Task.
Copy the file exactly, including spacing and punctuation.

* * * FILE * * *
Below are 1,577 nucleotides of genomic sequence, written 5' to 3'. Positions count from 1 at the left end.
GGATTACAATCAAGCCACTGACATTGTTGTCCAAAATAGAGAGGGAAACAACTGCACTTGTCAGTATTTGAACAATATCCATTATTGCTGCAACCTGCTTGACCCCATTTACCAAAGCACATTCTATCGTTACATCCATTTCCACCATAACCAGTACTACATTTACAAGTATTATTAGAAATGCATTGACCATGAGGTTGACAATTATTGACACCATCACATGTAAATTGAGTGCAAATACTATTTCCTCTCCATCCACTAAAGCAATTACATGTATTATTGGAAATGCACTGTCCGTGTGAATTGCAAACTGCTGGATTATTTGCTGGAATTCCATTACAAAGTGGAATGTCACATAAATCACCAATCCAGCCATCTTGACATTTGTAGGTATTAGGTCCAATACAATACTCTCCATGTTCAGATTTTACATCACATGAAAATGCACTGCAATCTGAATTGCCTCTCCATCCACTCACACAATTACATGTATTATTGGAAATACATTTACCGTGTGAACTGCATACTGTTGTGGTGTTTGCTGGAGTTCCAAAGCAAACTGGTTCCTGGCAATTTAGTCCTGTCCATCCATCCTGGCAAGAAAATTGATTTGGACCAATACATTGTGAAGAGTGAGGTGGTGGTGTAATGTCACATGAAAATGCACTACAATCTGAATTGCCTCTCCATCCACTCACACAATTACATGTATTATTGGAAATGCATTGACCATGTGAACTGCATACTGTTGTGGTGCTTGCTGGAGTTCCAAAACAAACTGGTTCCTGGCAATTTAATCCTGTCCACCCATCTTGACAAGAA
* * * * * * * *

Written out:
Below are 1,577 nucleotides of genomic sequence, written 5' to 3'. Positions count from 1 at the left end.
GGATTACAATCAAGCCACTGACATTGTTGTCCAAAATAGAGAGGGAAACAACTGCACTTGTCAGTATTTGAACAATATCCATTATTGCTGCAACCTGCTTGACCCCATTTACCAAAGCACATTCTATCGTTACATCCATTTCCACCATAACCAGTACTACATTTACAAGTATTATTAGAAATGCATTGACCATGAGGTTGACAATTATTGACACCATCACATGTAAATTGAGTGCAAATACTATTTCCTCTCCATCCACTAAAGCAATTACATGTATTATTGGAAATGCACTGTCCGTGTGAATTGCAAACTGCTGGATTATTTGCTGGAATTCCATTACAAAGTGGAATGTCACATAAATCACCAATCCAGCCATCTTGACATTTGTAGGTATTAGGTCCAATACAATACTCTCCATGTTCAGATTTTACATCACATGAAAATGCACTGCAATCTGAATTGCCTCTCCATCCACTCACACAATTACATGTATTATTGGAAATACATTTACCGTGTGAACTGCATACTGTTGTGGTGTTTGCTGGAGTTCCAAAGCAAACTGGTTCCTGGCAATTTAGTCCTGTCCATCCATCCTGGCAAGAAAATTGATTTGGACCAATACATTGTGAAGAGTGAGGTGGTGGTGTAATGTCACATGAAAATGCACTACAATCTGAATTGCCTCTCCATCCACTCACACAATTACATGTATTATTGGAAATGCATTGACCATGTGAACTGCATACTGTTGTGGTGCTTGCTGGAGTTCCAAAACAAACTGGTTCCTGGCAATTTAATCCTGTCCACCCATCTTGACAAGAA